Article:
goal 6

Canada: 11th OUT OF 41 COUNTRIES

 « PROMOTE SUSTAINED, INCLUSIVE AND SUSTAINABLE ECONOMIC GROWTH, FULL AND PRODUCTIVE EMPLOYMENT AND DECENT WORK FOR ALL »

TARGET 8.5
Achieve full and productive employment and decent work for all women and men.


PARENT PARTICIPATION IN THE LABOUR MARKET

  • In Quebec in 2011, according to the most recent available data, employment rates for people aged 25–54 with at least one child under the age of six was 88.6% for men and 73.6% for women (Table 6.1).
  • Employment rates for women with young children have increased considerably over the last 35 years, and as a result, the gap between male and female employment has strongly decreased.
  • A comparison of parents’ employment rates in the regions that make up Greater Montréal shows that significant regional differences exist: in Montréal, the number of women and men aged 25–54 with at least one child under six and who hada paid job was lower than the numbers for Quebec overall and for Laval and Montérégie.
  • Living as a couple or being a lone parent also had a significant impact on parents’ employment rates. In all regions, lone-parent mothers had lower employmentrates than mothers who were part of a couple. The same was true for men.

TABLE 6.1

Employment rate for people aged 25–54, living in a household with at least one child under the age of six, by sex and family situation, for all of Quebec, and for Montréal, Laval and Montérégie, 2011.

SOURCE: Statistics Canada, 2011 Census data, as reported in: Conseildu statut de la femme (2015). Portrait statistique : Égalité Femmes —
Hommes (Montréal, Laval et Montérégie)

WOMEN

MEN

WORK-FAMILY BALANCE IS A BIG CHALLENGE

  • According to l’Observatoire des tout-petits, in 2014 in Quebec, 129,190 parents benefitted from Quebec’s parental insurance plan—up 25% from 2006. This increase was especially pronounced among fathers, with a 57%, hike, as compared to 6% for mothers.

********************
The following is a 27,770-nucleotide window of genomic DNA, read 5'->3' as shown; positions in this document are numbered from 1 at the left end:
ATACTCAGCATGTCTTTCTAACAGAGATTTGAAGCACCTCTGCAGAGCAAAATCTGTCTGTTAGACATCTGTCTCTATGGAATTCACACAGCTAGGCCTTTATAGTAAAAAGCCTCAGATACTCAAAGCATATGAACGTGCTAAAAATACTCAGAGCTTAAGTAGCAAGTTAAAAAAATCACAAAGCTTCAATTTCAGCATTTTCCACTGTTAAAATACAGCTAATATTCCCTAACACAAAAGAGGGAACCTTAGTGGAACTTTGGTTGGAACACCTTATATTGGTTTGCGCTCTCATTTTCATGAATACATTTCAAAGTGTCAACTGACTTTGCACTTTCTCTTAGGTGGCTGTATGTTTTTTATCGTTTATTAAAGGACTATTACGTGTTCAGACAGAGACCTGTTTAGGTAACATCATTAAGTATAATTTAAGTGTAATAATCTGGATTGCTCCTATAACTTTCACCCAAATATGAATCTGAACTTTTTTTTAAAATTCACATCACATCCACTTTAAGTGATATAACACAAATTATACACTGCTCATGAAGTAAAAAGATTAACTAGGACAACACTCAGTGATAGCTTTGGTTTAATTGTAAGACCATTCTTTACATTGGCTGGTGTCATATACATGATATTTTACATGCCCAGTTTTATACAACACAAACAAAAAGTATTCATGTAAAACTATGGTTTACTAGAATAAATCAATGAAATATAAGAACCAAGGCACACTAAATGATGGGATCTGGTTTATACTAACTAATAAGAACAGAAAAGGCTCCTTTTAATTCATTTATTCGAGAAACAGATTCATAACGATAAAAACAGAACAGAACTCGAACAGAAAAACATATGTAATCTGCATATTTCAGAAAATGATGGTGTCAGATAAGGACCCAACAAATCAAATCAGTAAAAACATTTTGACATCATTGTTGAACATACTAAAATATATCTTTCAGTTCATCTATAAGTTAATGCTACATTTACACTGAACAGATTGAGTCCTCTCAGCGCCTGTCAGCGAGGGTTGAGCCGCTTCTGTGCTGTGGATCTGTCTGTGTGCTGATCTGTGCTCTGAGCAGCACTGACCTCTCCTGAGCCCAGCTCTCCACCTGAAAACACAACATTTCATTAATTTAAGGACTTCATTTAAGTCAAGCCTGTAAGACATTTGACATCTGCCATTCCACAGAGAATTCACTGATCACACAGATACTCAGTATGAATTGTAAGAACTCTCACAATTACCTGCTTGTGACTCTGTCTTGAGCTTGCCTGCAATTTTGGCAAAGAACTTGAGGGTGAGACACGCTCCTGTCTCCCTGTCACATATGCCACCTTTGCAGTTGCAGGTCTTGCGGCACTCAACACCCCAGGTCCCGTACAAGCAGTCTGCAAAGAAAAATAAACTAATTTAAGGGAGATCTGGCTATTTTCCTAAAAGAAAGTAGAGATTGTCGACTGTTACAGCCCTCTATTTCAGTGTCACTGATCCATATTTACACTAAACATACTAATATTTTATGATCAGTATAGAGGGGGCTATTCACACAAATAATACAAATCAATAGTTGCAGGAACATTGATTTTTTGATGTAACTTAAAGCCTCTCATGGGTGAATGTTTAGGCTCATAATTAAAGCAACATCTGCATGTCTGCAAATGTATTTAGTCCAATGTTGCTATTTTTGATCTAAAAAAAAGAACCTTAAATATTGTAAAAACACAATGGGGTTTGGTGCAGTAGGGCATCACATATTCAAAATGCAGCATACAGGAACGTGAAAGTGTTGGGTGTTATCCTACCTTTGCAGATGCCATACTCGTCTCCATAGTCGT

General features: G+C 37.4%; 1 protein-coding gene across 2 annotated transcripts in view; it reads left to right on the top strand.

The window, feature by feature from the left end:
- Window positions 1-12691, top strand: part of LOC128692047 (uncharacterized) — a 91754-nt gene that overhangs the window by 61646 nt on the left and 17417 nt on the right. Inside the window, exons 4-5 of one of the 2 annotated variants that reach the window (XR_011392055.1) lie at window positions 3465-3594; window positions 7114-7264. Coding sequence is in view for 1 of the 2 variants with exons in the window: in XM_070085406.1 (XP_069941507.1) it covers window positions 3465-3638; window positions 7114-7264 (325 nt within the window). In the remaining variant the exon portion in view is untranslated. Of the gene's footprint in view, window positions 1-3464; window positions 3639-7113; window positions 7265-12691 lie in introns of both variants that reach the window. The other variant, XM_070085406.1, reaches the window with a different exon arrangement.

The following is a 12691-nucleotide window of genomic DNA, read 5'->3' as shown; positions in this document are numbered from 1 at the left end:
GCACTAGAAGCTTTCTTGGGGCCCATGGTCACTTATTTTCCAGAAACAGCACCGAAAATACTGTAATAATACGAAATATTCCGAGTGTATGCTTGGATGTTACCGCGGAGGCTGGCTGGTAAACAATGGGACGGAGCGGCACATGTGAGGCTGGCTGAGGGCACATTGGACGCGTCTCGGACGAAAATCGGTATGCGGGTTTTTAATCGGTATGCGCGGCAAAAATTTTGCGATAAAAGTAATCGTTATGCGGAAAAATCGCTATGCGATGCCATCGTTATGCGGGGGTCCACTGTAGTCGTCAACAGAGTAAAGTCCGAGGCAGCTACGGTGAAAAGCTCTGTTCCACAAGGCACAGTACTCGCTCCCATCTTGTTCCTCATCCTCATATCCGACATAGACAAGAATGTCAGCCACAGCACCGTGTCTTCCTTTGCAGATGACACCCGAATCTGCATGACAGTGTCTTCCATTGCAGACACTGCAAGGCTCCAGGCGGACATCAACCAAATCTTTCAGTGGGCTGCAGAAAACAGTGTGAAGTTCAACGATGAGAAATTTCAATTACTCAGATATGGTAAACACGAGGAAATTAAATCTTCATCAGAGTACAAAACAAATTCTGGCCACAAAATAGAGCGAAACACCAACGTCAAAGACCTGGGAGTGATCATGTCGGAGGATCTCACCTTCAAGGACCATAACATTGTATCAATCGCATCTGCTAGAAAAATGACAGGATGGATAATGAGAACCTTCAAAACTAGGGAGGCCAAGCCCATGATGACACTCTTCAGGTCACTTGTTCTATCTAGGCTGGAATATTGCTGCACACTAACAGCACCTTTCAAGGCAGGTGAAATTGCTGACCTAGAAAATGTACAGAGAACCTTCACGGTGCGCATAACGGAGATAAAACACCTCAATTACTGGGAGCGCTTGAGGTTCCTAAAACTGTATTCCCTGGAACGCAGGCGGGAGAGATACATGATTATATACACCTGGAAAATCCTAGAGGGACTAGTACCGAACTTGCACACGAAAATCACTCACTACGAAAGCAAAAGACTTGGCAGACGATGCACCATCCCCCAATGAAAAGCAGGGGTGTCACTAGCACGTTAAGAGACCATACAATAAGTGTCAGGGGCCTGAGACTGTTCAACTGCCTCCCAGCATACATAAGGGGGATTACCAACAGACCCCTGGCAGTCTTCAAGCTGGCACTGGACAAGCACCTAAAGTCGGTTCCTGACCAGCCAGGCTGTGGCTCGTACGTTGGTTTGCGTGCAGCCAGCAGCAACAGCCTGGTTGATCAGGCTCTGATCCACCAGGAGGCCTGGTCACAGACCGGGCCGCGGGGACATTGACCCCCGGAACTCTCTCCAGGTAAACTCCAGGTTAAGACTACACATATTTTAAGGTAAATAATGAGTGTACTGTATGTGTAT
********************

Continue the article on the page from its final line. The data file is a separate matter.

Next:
• According to the 2015 Québec Survey on the Experience of Parents of Children Aged 0 to 5, 54% of Montréal parents said they “never or rarely” felt they had enough free time for themselves; the percentage was 55% for Quebec overall.
  • 20% of Montréal parents said they “often or always” felt they lack time for their children—a lower percentage than the proportion of 25% for Quebec overall.

TARGET 8.6
By 2020, substantially reduce the proportion of youth not in employment, education or training.


OUT-OF-SCHOOL YOUTH

IN QUEBEC IN 2013–2016, THERE WERE 1,487,500 YOUNG PEOPLE
AGED 15–29. A LITTLE OVER 800,000, OR 54% OF THEM, WERE
NO LONGER IN SCHOOL.

  • Of the approximately 800,000 youth who were no longer in school, 186,800 were considered “neither enrolled nor employed” (NEET), meaning they did not have a job and did not attend
    school or a training program.

    In other words, in 2013–2016 in Quebec, 12% of youth aged 15–29 were neither working nor attending school or a training program.

    Of the 186,800 NEET youth: 17% were aged 15–19, 38% were aged 20–24, and 45% were aged 25-29.
  • Of the youth aged 15–29 who were no longer in school, 9% did not have
    a secondary school diploma (DES).

    This is an improvement over 1992–1995 when 15% of youth were out of school
    and without a secondary school diploma.

    In the rest of Canada, the rates were lower than in Quebec: 12% in 1992–1995 and 6% in 2013–2016.

    The rates in Quebec and Canada are lower than the average rates observed in OECD countries.

WORK, HEALTH AND SCHOOL DROP OUT RATES

  • According to the 2010–2011 Québec Health Surveyof High School Students, 15% of secondary school students who had a paid job during their studies reported having a high level of psychological distress, without however reporting having been diagnosed with anxiety or depression.

    This percentage was higher among students working 16 or more hours per week (27%), as compared to 20% among those working under 11 hours a week or those who did not have paid work.

    This applied to both boys and girls, but was more pronounced among girls.
  • Among youth in secondary school, 21% of boys working 1–10 hours per week showed a high risk of dropping out of school. This proportion was 41% in those working over 21 hours. For girls, these percentages were 13% et 24%, respectively.